The origins of Montreal born DJ-producer-incipient Teutonic legend Tiga lie to the vague and troubling East, where he was weaned on the nefarious milk of the notorious 1980s Indian club scene.“To the unforgiving eye,” he says of the sybaritic night-kingdom,“a world of filth and decadence is revealed. For example, I’m fairly certain that more than a few club owners had an unsavory arrangement with the man who brought the folding chairs. I was at once appalled and enraptured. After that, I had no choice in the matter.”
By 1990, Tiga had returned to Montreal, prodigiously nightwise and unsatisfied with the existing local club scene (calling it “the plumage of a bird I cannot bring myself to want.”) With the help of a core group of friends, he began to throw a series of small parties infused with the sense of dead-eyed ennui gleaned from a past littered with acid whores and crazed Indian gamblers. Other innovations which Tiga introduced to Montreal party culture include guest DJs, intense street promotions featuring rival gangs of street acrobats, color flyers, multi-dj sets, and leading the supplicant crowd through the innermost corridors of one’s soul.
It was this heady time of dizzying innovation and ravenous sexual ambition, which culminated in the birth of 1993’s “Solstice,” generally, considered to be Montreal’s first genuine rave. (A year earlier, a hyper-prescient Tiga staged “Eclectricity,” the first online rave, a project whose utter failure remains a source of bafflement: “It broke my heart, given my views on diversity . . . I am, I feel, a very interactive person.”) Tiga has since helped to orchestrate no less than ten major events, including “The Orb Live,” “Pure,” and the very first North American appearance of continental illusionist Jean-There.
In 1994, Tiga bought DNA Records, a small medical data concern, and parlayed it into Montreal’s premiere electronic music boutique. “We’ve always believed in putting the customer first, from helping you find that one minimal house record that will make your collection to offering concerned looks as you wade through the enormous backlog of test results to discover if you are in fact afflicted with a congenital disease.”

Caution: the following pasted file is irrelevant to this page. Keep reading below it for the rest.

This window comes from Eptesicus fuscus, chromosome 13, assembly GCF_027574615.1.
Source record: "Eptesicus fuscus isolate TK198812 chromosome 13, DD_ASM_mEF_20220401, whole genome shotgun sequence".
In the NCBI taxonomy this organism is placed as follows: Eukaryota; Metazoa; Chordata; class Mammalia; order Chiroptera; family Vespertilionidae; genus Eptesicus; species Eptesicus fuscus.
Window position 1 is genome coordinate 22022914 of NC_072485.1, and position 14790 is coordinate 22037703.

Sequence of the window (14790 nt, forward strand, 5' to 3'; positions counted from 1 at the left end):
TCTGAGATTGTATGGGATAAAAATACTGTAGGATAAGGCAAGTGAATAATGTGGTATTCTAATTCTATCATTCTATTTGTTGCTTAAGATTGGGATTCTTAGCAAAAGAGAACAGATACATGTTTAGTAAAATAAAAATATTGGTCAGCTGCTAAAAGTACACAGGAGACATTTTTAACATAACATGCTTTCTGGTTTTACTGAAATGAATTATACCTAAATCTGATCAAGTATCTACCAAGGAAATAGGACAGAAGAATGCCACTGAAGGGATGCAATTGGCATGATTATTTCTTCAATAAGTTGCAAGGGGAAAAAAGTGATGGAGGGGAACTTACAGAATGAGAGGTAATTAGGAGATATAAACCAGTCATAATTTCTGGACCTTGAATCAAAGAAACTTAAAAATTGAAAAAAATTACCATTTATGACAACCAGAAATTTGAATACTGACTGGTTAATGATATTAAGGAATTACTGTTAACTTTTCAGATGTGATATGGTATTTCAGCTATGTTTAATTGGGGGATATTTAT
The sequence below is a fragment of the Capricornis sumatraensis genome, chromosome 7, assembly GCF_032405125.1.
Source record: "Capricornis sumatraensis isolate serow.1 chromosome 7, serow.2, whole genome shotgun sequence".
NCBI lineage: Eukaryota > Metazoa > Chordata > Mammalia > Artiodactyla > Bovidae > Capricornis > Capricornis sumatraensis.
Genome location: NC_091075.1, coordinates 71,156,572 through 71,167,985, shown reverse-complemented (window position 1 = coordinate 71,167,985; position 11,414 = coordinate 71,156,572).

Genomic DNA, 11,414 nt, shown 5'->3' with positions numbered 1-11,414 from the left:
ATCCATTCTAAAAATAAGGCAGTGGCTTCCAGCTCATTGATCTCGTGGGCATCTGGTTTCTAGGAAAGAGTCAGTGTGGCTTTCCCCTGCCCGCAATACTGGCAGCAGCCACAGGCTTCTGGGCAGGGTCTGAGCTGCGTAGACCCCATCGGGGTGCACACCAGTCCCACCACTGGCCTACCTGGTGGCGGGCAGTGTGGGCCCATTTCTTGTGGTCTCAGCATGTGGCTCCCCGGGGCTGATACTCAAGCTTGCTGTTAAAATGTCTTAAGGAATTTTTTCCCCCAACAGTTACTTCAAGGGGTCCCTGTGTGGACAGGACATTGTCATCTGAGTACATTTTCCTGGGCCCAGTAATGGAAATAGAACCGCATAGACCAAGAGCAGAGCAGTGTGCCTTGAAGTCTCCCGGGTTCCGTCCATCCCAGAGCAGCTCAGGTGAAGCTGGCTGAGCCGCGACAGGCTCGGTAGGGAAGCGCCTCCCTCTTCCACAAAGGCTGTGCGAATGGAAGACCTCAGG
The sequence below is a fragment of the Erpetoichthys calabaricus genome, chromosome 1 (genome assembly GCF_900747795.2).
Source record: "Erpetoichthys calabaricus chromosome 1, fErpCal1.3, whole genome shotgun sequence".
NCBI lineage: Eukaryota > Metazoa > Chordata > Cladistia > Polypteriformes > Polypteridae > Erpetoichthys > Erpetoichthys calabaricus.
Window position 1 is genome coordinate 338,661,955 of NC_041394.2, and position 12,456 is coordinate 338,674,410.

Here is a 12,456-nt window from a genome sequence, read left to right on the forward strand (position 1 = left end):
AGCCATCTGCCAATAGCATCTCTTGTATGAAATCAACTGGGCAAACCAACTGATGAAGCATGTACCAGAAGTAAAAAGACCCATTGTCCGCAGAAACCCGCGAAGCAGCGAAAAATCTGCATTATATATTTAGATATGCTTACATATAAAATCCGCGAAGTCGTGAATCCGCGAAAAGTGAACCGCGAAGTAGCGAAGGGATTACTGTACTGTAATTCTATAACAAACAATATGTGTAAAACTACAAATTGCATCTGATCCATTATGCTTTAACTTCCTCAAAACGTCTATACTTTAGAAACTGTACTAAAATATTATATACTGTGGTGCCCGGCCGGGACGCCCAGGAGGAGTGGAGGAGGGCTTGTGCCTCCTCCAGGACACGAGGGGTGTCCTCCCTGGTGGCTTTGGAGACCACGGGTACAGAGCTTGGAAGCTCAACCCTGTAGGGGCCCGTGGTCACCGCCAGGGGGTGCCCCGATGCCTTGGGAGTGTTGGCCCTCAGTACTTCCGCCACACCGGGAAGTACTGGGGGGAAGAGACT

In 1996, Tiga privately sang about the death of actor and poet Tupac Shakur.
That same year, the Montreal dance community found a haven for the boldest feats of dance, where fools are in love with mystery and sex-valor is prized above all else. Sona (meaning literally ‘Liar-dancer’) was initially conceived of by Tiga and his two partners as “a perverse, jeering monolith, because nothing is sacred anymore” but it has evolved into much more. In addition to its place among the pantheon of urban groove centers, on weekdays it rents out its facilities, at a very reasonable rate, to a local program dedicated to teaching homeless men to dance properly (“I just think it’s an important project,” Tiga said at the time).
In 1998, Tiga started Turbo Recordings as an outlet for his wildman organ escapades but he soon found a host of other artists who were willing to be paid to record for him. Turbo has released over 20 albums, 2 samplers, and 12 vinyl twelve inches as well as secured global distribution with Prime, Intergroove and Caroline. Notable releases include Peter Benisch’s “Soundtrack Saga,” Christopher Handlebar’s “To a Time of Asia” and Tiga’s own “Mixed Emotions” and “American Gigolo”
By 2001, however, overwork and media saturation began to show their strain, as evidenced by Tiga’s hysterical outburst at a fashion photographer during a promo shoot:
“I’ll sit for your venal cigarette pictures, but I will not indulge you in your game of ‘Eyes! Lies! Surprise!’ I dare you, coward—call out your cloakmen! What are you waiting for? The truth?!”
Following a month spent riding horses and caring for his voice, Tiga entered the studio with producer Zyntherius “Jori” Hulkonnen and a singular vision: “electro, but mainly about my eyes.” The result, a searing rendition of his former Mother Mio bandmate Corey Hart’s solo smash “Sunglasses at Night,” challenged dancers and seduced critics alike, yet Tiga is coy when asked about its impact, particularly in Germany: “’Sunglasses’ is a sinless child, a gleaming medallion. But is also a trick, a trick of memory. You must understand – on a whim, we revealed the hidden fire of Europe.”